Meet The Group of Young Female Coders Who Developed A Yelp-Like Safety App

Meet The Group of Young Female Coders Who Developed A Yelp-Like Safety App
Source: YouTube
Source: YouTube

If you've ever used your phone to find the best burger closest to your job, a new app developed by a group of young female coders might feel equally handy. 

In February, more than 70 young female coders from five international cities came together with one goal: to find inventive solutions to longstanding problems through coding. During the International Girls Hackathon a group of Brazilian women, ages 18 to 22, developed "Não Me Calo" ("I Will Not Shut Up"), an app that "lets women review and rank public venues based on the level of safety they provide for women and girls." The app, billed as a "Yelp for women's safety" by the hackathon's organizers, the Global Fund for Women, won the overall competition on Tuesday. 

"Não Me Calo" uses mapping technology to identify and rank venues that allow gender-based abuse and harassment to persist. This not only allows other women to wisely spend their time and money elsewhere, but also provides useful data that can be presented to business owners and government representatives to combat such treatment.

Não Me Calo
Source: 
YouTube

Não Me Calo prevailed over several teams, including one from Trivandrum, India, that created a secure sex education website, for example, and another from Oakland, California, that developed a wearable sensor connected to a mobile app to help locate abducted or domestically abused girls and women.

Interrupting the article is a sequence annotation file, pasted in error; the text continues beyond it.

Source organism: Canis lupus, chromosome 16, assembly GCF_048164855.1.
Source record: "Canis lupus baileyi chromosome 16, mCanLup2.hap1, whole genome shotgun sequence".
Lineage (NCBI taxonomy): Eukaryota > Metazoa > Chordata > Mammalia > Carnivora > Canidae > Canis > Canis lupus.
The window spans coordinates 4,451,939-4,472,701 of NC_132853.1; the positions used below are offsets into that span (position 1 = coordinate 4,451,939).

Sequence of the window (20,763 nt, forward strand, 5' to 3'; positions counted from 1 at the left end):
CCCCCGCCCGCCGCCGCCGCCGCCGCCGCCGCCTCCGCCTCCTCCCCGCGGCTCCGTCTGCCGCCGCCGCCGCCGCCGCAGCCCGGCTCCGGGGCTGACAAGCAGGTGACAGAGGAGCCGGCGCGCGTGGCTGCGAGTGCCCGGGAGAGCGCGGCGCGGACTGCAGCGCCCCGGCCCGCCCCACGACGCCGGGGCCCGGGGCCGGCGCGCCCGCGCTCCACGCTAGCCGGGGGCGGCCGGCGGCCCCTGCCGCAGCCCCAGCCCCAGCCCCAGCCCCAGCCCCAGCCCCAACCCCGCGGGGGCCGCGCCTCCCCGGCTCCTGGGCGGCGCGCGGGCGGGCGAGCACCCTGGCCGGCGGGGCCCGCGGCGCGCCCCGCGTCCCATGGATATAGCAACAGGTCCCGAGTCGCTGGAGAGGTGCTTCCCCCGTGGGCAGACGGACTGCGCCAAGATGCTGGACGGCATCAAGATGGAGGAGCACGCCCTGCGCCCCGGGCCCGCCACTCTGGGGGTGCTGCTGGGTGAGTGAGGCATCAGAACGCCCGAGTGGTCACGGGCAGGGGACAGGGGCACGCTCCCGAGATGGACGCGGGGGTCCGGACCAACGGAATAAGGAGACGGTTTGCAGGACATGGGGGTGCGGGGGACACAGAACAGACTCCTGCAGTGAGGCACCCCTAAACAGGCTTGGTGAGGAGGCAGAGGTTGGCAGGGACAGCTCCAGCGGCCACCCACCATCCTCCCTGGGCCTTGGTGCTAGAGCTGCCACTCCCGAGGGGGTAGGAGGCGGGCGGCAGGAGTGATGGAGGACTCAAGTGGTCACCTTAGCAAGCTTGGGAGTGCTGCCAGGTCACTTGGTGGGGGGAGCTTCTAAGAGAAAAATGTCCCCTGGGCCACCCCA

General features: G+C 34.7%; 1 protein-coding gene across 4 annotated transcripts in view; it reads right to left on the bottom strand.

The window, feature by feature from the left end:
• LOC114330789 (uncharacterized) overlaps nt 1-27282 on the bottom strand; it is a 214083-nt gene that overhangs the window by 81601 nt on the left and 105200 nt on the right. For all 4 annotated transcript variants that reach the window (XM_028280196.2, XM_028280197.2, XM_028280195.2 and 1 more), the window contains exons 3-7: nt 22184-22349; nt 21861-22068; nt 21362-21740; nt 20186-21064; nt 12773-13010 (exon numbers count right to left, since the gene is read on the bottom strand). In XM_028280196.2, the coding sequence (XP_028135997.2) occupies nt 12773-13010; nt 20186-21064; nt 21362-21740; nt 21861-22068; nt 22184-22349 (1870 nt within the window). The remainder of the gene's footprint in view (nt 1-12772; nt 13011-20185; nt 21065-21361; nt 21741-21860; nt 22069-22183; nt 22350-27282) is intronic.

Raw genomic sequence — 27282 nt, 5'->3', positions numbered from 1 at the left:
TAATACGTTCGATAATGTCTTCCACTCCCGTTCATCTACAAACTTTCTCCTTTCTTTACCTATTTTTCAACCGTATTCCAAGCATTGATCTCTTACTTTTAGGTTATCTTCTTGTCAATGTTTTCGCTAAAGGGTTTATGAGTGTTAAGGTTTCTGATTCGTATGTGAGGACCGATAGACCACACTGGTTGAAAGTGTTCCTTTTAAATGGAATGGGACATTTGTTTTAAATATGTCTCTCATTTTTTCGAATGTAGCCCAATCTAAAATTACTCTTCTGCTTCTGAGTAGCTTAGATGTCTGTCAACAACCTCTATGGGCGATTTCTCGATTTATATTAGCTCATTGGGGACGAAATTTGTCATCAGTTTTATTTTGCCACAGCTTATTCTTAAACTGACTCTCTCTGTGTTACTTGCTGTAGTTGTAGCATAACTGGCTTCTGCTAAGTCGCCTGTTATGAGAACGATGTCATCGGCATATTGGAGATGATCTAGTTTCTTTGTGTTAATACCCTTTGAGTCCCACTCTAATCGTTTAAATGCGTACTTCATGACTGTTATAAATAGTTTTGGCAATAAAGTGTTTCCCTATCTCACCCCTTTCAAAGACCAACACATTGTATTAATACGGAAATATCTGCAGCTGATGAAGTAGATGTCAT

Given the underrepresentation of young women in STEM fields, it's not only inspiring that these young women are given a significant opportunity to code, but to also see them using those skills to address issues they face in order to produce real change. Hopefully, this hackathon will be the first of many to provide young female coders with such an important opportunity. 

h/t Mother Jones

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Julie Zeilinger

Julie Zeilinger is a staff writer at Mic as well as the founder and editor of The FBomb (thefbomb.org), a feminist blog partnered with the Women’s Media Center. She is also the author of "A Little F’d Up: Why Feminism Is Not A Dirty Word" and "College 101: A Girl’s Guide to Freshman Year."

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